Germany says tests show two dead swans have bird flu strain

Two dead swans in northern Germany have preliminarily tested positive for the deadly H5N1 bird flu strain, a government official said. If confirmed, it would be the country's first case.

The swans were found on the island of Ruegen and regional agriculture ministry spokeswoman Iris Uellendahl said Tuesday that a preliminary test showed it was H5N1.

Samples from the birds were being take to an EU laboratory in Britain for a definitive test, Uellendahl said. Poultry within 3 kilometers (nearly 2 miles) of where the dead swans were found would be tested, she said.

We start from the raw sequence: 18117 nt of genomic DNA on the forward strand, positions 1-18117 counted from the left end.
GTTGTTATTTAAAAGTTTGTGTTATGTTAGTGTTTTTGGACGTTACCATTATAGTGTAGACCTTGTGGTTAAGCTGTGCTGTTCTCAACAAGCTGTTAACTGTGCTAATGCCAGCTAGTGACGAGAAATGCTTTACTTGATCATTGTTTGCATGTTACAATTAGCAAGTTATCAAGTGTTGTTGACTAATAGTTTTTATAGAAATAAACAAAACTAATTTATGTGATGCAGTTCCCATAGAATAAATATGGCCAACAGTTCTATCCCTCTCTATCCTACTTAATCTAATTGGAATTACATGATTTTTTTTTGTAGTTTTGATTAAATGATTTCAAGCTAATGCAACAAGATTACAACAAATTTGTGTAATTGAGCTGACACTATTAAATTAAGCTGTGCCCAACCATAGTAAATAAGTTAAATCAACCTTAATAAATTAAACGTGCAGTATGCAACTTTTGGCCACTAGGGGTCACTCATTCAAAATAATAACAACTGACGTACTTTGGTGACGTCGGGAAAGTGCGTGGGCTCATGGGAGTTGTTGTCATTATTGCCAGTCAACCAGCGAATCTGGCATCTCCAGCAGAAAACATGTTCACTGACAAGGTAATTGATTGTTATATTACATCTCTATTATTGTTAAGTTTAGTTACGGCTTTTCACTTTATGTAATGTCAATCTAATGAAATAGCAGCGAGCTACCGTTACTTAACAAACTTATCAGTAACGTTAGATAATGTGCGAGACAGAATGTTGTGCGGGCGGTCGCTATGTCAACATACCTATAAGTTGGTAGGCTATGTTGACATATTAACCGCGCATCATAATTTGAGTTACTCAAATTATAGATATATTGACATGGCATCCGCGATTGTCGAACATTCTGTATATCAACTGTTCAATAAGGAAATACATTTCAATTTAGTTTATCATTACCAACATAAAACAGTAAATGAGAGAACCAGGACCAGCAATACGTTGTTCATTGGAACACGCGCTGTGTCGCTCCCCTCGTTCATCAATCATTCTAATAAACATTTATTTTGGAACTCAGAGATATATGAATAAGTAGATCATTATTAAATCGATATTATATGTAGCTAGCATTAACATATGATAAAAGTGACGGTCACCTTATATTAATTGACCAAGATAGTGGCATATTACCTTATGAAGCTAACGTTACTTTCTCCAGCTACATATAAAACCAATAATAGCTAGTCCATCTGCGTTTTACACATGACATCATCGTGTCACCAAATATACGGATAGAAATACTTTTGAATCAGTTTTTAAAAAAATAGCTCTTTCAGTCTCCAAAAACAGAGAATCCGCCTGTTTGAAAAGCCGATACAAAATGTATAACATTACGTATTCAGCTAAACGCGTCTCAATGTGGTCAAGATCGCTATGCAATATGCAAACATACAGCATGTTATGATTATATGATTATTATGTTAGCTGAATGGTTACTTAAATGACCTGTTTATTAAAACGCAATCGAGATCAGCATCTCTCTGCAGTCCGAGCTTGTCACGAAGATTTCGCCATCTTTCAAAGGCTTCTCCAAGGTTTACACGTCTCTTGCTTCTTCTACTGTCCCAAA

Agriculture Minister Horst Seehofer ordered domestic poultry kept indoors beginning Friday, instead of Feb. 20 as previously ordered. Germany initially had planned to order all birds indoors for at least two months starting March 1.

Seehofer's order that domestic birds be kept indoors starting is intended to prevent migrating wild fowl from possibly spreading the virus.

Authorities had issued the order after they determined there was a heightened risk following the discovery of H5N1 in dead swans in Italy and Greece, the first time the highly infectious strain had been detected in the 25-member, reports the AP.

I.L.